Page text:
Smiling idiot John Agar takes Hugh Beaumont of Human Duplicators fame and Nestor Paiva beneath the surface of the Earth so that they have no place to run when he begins his windy pontificating through his muscled pie-hole. There they find Alan Napier (better known as Alfred, the perfect butler in the 1960s Batman tv series) and other thin men living out their sad existence in pleated skirts. Though aggressive at first, the pigmentless dress-wearers are cowed by Agar's mighty flashlight and shown the secret of their slaves, The Mole People.
Mystery Science Theater 3000 presents:
#803: The Mole People
Actually, it's a matter of some controversy whether the mole creatures or their masters are the eponymous ones. Both could be considered "Mole People," as the former are indeed "moles" of a sort and the latter live among them - "Mole People." I became distracted by this and don't remember the rest of the movie, though I think Agar and friends escape. Without Nestor Paiva, no big loss. Director Virgil Vogel also made the classic This Island Earth. Go figure.
Prologue: Crow claims he's a space child because he has replaced his normal inanimate eyes with glowing balls. His "Supreme Leader" orders him to enslave Mike, Tom and Gypsy, but he can't get it together and naturally, they remain un-enslaved.
Segment One: It's Lawgiver Daze! Pearl Forrestor forces her simian charges to honor her with lame floats and lifeless parades. Professor Bobo, uncomfortable doing any of it, ends up kneeling before her begging to be killed. I think we've all been there!
The S.O.L. has been ordered to make baked goods for the event. Servo goes over board, making way too many funny sounding, ethnic folded pastries. Crow makes a mile-high meringue pie that is actually a mile high! Believe it...or not.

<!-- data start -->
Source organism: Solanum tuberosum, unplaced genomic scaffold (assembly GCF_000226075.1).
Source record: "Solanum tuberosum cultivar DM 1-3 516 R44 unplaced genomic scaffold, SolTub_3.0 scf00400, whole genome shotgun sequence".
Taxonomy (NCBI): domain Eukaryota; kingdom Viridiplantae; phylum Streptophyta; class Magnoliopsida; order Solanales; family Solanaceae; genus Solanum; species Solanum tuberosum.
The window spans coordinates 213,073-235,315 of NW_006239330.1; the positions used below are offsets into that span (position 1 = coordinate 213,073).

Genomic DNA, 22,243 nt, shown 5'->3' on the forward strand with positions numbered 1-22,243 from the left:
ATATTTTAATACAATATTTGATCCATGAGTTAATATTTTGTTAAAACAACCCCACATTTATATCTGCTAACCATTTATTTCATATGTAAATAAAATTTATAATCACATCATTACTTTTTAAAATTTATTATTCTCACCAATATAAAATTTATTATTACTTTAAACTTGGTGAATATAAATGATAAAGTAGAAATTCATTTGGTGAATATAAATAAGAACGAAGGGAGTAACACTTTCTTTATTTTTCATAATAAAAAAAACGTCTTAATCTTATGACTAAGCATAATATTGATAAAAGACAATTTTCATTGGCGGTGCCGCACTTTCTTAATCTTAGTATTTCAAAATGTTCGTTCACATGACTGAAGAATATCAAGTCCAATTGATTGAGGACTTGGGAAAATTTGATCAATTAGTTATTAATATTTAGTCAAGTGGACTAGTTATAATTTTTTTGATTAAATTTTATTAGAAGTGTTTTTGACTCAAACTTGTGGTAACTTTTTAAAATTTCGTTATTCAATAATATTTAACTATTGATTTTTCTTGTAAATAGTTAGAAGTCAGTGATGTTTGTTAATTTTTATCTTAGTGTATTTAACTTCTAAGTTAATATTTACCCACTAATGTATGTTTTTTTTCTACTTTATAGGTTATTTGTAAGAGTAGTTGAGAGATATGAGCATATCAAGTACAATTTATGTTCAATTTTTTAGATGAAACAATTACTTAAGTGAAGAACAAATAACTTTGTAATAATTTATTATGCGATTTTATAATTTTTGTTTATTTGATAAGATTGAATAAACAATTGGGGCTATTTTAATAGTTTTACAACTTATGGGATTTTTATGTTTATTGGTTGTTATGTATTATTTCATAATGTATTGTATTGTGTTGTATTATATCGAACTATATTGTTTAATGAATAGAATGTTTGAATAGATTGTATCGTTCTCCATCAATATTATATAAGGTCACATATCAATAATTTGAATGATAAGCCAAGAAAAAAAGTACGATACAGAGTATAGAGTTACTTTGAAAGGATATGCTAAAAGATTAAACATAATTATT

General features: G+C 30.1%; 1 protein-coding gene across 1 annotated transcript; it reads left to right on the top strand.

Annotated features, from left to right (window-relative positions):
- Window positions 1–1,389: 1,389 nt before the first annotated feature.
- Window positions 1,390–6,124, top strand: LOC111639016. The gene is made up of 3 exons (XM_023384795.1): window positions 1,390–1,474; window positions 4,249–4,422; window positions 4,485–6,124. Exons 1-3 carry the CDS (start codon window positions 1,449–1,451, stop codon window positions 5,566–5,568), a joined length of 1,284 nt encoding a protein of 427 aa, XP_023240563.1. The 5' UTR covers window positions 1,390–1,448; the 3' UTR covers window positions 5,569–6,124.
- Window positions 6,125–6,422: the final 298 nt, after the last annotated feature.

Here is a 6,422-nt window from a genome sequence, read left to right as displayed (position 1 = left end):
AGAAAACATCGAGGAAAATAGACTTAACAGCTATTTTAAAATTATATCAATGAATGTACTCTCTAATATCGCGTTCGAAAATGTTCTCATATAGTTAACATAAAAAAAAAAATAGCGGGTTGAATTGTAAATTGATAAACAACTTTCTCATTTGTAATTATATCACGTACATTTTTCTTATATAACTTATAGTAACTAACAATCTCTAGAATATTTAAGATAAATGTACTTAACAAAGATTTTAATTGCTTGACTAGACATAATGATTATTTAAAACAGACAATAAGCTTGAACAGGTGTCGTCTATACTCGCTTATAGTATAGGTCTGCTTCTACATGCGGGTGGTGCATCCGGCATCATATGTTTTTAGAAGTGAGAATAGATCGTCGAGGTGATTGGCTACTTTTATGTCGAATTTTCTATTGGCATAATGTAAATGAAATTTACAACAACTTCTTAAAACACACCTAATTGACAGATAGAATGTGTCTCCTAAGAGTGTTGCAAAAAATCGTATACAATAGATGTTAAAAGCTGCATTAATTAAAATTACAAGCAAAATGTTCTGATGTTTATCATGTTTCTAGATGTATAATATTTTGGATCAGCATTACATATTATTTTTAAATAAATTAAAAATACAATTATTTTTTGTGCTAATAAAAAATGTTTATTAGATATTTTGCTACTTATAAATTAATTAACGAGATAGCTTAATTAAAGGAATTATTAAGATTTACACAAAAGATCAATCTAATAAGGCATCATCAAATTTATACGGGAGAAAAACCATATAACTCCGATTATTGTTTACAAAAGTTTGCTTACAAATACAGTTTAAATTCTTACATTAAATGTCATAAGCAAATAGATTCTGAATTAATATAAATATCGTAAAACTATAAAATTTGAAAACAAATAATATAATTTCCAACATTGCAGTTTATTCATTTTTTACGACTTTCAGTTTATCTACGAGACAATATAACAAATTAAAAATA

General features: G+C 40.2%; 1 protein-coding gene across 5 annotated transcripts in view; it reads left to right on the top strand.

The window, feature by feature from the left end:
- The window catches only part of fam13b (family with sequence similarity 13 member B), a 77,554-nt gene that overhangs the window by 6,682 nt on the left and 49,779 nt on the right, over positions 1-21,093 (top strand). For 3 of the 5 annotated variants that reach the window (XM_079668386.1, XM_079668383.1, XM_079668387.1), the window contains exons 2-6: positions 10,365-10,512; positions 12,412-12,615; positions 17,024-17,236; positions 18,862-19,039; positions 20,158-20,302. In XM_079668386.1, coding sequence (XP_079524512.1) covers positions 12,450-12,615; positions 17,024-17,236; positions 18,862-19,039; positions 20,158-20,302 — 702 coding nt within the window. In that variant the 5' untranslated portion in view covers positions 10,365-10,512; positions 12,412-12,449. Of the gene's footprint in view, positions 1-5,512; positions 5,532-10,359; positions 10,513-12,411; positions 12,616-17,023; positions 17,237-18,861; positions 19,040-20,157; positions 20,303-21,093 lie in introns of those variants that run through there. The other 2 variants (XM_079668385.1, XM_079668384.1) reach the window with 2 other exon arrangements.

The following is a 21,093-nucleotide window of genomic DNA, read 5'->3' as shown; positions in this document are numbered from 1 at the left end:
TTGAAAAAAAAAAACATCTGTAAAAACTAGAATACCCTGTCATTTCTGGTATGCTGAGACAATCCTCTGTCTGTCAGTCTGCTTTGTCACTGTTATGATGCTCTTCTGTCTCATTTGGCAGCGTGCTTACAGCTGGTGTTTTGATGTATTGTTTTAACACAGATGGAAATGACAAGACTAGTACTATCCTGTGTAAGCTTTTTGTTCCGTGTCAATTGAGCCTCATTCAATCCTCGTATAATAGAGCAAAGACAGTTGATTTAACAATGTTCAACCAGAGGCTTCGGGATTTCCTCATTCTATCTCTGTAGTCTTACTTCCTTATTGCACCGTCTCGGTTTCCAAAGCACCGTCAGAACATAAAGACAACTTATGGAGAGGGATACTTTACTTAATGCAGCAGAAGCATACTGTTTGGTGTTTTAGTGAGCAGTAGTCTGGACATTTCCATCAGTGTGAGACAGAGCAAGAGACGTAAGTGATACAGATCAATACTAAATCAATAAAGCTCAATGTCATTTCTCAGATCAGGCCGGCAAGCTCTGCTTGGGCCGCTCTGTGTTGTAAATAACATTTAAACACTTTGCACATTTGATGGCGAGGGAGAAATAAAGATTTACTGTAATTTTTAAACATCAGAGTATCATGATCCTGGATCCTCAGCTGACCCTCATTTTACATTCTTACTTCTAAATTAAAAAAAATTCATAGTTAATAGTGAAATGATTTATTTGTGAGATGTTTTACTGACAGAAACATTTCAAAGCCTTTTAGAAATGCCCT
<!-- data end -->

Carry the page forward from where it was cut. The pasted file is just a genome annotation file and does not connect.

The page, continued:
Segment Two: Mike goes about thinking he's funny again by dressing up as the "Gesture Professor", a strange character from The Mole People who is not only mostly bald but dabbles in weird gesticulations, a deadly combo. The 'Bots have to talk Mike down. It's sad.
Segment Three: Servo tries his hand at a Gordon Lightfootian sea epic, but can't get his guitar in tune. Sounds like a thin premise until you actually see the sketch. It's dynamite!
Segment Four: Crow, in the spirit of archeology (if there is such a thing) digs through the crust of the Satellite and finds evidence of an earlier "him." Crow's weird.
Segment Five: Mike pops the floorboards and finds a couple of "Pale Day Players", as we call them, creatures who live beneath the surface of the Earth.
On Earth, the apes give Lawgiver the gift of a mute hunk named Howard (played with chilling accuracy by Robert Smith, not of The Cure but of the Minnesota Vikings. I've been this close to him and he's quite beautiful. More about that below).
Robert Smith is a gorgeous man, better than myself in nearly every way, I think. Chiseled from Florentine marble, smart as whip, rich as Croesus, strong as bear, the ladies love him. Me? Chiseled from sourdough batter, smart as a rod puppet, strong as a gopher, rich as a novelty salesman, the ladies whisper amongst themselves "who is that icky guy?" Still, I have...oh, who am I kidding? There's nothing to mitigate it.
Actually, it was great fun to work with Robert, our only celebrity guest, to date. Now we just have to get Jack Perkins on the show.
- Michael J. Nelson (no relation to Lloyd Bridges)
Mystery Science Theater 3000 movie/episodes availability on video and on DVD or even books
First ten minutes of The Mole People, with Mystery Science Theater 3000 host segments. If for some reason a fine film of this quality isn't available on videotape, you can still get Mystery Science Theater 3000: The Movie while supplies last...
Or the MST3000 Titles Index Page
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